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Spousal IRA

A Spousal IRA isn’t a specific type of IRA (Individual Retirement Account) but rather refers to the ability of a spouse to contribute to an IRA even if they do not have earned income, as long as the other spouse does. This rule is designed to help married couples save for retirement where one spouse may not be working or may have limited income.

Here is a breakdown of how a Spousal IRA works:

  1. Eligibility: The couple must be married and file a joint tax return. The earning spouse must have enough earned income to cover the IRA contributions.
  2. Types: A Spousal IRA can be either a Traditional IRA or a Roth IRA. The choice between the two will depend on various factors like the couple’s income, tax-filing status, and retirement goals.
  3. Contribution Limits: The contribution limits for a Spousal IRA are the same as for any other IRA. The annual contribution limit is $6,000, or $7,000 for those aged 50 and older. (Please verify the current limits as they may have changed.)
  4. Tax Benefits: The tax benefits depend on whether it’s a Traditional or Roth IRA. Contributions to a Traditional IRA may be tax-deductible, and the earnings grow tax-deferred. Roth IRA contributions are made with after-tax dollars, but qualified distributions are tax-free.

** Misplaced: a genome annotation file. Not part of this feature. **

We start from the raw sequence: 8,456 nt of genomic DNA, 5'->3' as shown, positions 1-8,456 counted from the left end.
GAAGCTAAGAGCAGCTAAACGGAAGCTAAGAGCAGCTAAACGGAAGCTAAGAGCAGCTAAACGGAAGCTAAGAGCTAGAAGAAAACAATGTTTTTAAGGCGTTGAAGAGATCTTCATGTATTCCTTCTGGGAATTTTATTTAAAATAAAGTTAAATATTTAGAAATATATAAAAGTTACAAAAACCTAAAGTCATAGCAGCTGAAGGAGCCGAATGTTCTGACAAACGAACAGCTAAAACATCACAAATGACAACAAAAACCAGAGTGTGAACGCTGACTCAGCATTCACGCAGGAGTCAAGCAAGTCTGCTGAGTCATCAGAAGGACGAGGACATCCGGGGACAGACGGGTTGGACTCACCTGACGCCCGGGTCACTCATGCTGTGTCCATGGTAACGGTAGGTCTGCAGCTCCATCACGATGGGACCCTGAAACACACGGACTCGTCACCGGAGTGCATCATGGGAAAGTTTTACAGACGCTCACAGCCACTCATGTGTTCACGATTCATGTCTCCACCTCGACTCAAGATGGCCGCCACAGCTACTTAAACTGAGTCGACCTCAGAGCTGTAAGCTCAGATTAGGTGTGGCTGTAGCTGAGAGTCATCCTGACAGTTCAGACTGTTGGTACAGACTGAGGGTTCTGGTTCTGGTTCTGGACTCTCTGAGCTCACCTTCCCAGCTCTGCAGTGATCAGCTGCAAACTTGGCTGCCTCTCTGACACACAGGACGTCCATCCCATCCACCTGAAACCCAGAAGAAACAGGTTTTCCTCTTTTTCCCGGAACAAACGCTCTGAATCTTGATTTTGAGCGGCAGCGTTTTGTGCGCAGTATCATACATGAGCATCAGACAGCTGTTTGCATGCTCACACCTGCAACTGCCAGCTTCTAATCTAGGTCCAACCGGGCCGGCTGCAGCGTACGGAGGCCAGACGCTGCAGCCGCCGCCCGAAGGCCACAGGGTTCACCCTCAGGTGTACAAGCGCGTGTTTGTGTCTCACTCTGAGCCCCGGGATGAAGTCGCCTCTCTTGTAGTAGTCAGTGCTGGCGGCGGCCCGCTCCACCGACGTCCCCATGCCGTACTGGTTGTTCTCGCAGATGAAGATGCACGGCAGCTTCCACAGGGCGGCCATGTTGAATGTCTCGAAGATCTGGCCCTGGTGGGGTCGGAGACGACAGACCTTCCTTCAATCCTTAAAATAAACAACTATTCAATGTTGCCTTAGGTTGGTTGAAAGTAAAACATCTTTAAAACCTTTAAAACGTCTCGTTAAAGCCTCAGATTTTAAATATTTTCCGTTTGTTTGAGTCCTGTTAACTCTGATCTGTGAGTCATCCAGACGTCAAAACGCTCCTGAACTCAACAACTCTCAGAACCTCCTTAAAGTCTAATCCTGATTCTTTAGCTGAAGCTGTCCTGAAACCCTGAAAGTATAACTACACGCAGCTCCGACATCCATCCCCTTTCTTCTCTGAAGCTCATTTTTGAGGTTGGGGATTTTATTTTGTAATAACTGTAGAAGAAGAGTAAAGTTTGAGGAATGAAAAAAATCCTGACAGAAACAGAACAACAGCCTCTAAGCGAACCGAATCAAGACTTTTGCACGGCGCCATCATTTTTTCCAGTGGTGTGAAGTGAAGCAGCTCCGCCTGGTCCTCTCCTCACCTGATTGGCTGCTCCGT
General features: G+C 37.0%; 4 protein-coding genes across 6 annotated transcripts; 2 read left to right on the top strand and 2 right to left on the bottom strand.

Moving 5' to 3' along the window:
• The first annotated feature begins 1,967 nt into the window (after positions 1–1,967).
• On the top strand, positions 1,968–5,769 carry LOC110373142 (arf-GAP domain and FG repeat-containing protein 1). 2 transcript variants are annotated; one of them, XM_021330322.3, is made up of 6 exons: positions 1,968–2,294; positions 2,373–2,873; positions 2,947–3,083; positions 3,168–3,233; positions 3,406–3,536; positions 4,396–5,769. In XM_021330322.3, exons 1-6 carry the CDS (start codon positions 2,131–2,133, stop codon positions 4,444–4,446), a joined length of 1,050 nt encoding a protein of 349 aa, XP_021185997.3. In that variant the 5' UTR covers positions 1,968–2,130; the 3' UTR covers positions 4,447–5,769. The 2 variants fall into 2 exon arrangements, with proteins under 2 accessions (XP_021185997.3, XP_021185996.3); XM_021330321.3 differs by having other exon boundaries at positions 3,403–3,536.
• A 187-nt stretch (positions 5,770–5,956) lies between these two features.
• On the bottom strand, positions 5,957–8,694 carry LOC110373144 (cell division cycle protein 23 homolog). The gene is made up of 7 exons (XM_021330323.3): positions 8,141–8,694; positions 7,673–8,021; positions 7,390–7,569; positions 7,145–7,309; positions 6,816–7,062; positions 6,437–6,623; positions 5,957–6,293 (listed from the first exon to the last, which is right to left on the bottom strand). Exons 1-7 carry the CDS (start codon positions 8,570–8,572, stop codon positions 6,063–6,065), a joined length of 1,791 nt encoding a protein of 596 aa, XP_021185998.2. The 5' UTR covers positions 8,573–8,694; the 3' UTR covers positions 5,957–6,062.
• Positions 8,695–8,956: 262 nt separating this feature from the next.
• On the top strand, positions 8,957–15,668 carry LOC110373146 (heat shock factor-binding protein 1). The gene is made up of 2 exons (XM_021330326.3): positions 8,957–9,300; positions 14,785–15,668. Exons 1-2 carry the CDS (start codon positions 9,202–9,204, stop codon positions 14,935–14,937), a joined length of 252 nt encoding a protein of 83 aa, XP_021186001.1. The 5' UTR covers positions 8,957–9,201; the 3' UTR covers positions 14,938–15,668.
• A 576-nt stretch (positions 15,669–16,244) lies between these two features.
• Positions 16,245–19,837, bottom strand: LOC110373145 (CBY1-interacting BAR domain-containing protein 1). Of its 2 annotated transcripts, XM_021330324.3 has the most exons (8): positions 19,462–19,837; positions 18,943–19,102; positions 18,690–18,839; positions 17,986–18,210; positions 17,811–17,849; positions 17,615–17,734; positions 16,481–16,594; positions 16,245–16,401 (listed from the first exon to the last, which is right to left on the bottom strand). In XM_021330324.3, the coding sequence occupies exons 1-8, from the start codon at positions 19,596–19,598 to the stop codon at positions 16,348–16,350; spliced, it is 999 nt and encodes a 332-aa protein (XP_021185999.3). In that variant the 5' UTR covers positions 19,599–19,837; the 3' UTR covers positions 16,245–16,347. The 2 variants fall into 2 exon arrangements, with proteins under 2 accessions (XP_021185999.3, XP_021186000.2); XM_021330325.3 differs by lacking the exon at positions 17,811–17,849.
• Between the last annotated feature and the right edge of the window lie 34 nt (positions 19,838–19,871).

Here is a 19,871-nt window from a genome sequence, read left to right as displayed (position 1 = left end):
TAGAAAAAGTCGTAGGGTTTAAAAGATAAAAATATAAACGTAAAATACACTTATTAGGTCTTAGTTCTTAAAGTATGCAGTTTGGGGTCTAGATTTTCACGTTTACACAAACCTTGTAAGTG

5. Distribution Rules: The distribution rules are the same as those for Traditional and Roth IRAs. For instance, penalties may apply for withdrawals made before the age of 59½, except in specific circumstances.
  6. Importance in the IRA Industry: The concept of a Spousal IRA is crucial in the IRA industry as it provides a way for non-working or lower-earning spouses to save for retirement in a tax-advantaged way. It acknowledges the financial contributions of spouses who may not be participating in the paid workforce but contribute in other ways, such as homemaking or caregiving.